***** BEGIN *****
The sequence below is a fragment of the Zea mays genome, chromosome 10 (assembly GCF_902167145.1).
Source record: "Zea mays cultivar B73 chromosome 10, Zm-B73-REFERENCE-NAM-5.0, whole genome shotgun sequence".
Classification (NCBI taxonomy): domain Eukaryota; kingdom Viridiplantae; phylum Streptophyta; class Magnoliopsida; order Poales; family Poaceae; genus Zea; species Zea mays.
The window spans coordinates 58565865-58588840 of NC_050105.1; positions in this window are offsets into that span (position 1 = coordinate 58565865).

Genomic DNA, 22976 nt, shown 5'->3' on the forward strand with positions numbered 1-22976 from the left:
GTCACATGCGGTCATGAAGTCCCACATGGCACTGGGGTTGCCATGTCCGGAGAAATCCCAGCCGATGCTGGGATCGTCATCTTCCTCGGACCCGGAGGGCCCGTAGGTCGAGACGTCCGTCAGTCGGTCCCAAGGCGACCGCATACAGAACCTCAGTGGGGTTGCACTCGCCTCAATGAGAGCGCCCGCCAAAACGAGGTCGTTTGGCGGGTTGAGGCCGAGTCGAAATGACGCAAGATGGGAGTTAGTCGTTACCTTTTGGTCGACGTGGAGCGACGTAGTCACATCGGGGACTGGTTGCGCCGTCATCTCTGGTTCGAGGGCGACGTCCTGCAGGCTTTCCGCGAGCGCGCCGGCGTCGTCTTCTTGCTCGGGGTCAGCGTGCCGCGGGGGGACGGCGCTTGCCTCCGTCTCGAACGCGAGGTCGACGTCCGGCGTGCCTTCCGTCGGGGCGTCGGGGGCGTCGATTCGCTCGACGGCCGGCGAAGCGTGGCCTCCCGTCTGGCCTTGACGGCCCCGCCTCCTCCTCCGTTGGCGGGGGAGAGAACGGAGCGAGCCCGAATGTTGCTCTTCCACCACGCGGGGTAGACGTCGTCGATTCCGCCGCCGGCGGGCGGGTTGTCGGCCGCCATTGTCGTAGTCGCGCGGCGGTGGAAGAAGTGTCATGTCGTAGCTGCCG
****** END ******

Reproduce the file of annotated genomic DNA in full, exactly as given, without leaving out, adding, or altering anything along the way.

The sequence below is a fragment of the Zea mays genome, chromosome 10 (assembly GCF_902167145.1).
Source record: "Zea mays cultivar B73 chromosome 10, Zm-B73-REFERENCE-NAM-5.0, whole genome shotgun sequence".
Classification (NCBI taxonomy): domain Eukaryota; kingdom Viridiplantae; phylum Streptophyta; class Magnoliopsida; order Poales; family Poaceae; genus Zea; species Zea mays.
The window spans coordinates 58565865-58588840 of NC_050105.1; positions in this window are offsets into that span (position 1 = coordinate 58565865).

Genomic DNA, 22976 nt, shown 5'->3' on the forward strand with positions numbered 1-22976 from the left:
GTCACATGCGGTCATGAAGTCCCACATGGCACTGGGGTTGCCATGTCCGGAGAAATCCCAGCCGATGCTGGGATCGTCATCTTCCTCGGACCCGGAGGGCCCGTAGGTCGAGACGTCCGTCAGTCGGTCCCAAGGCGACCGCATACAGAACCTCAGTGGGGTTGCACTCGCCTCAATGAGAGCGCCCGCCAAAACGAGGTCGTTTGGCGGGTTGAGGCCGAGTCGAAATGACGCAAGATGGGAGTTAGTCGTTACCTTTTGGTCGACGTGGAGCGACGTAGTCACATCGGGGACTGGTTGCGCCGTCATCTCTGGTTCGAGGGCGACGTCCTGCAGGCTTTCCGCGAGCGCGCCGGCGTCGTCTTCTTGCTCGGGGTCAGCGTGCCGCGGGGGGACGGCGCTTGCCTCCGTCTCGAACGCGAGGTCGACGTCCGGCGTGCCTTCCGTCGGGGCGTCGGGGGCGTCGATTCGCTCGACGGCCGGCGAAGCGTGGCCTCCCGTCTGGCCTTGACGGCCCCGCCTCCTCCTCCGTTGGCGGGGGAGAGAACGGAGCGAGCCCGAATGTTGCTCTTCCACCACGCGGGGTAGACGTCGTCGATTCCGCCGCCGGCGGGCGGGTTGTCGGCCGCCATTGTCGTAGTCGCGCGGCGGTGGAAGAAGTGTCATGTCGTAGCTGCCG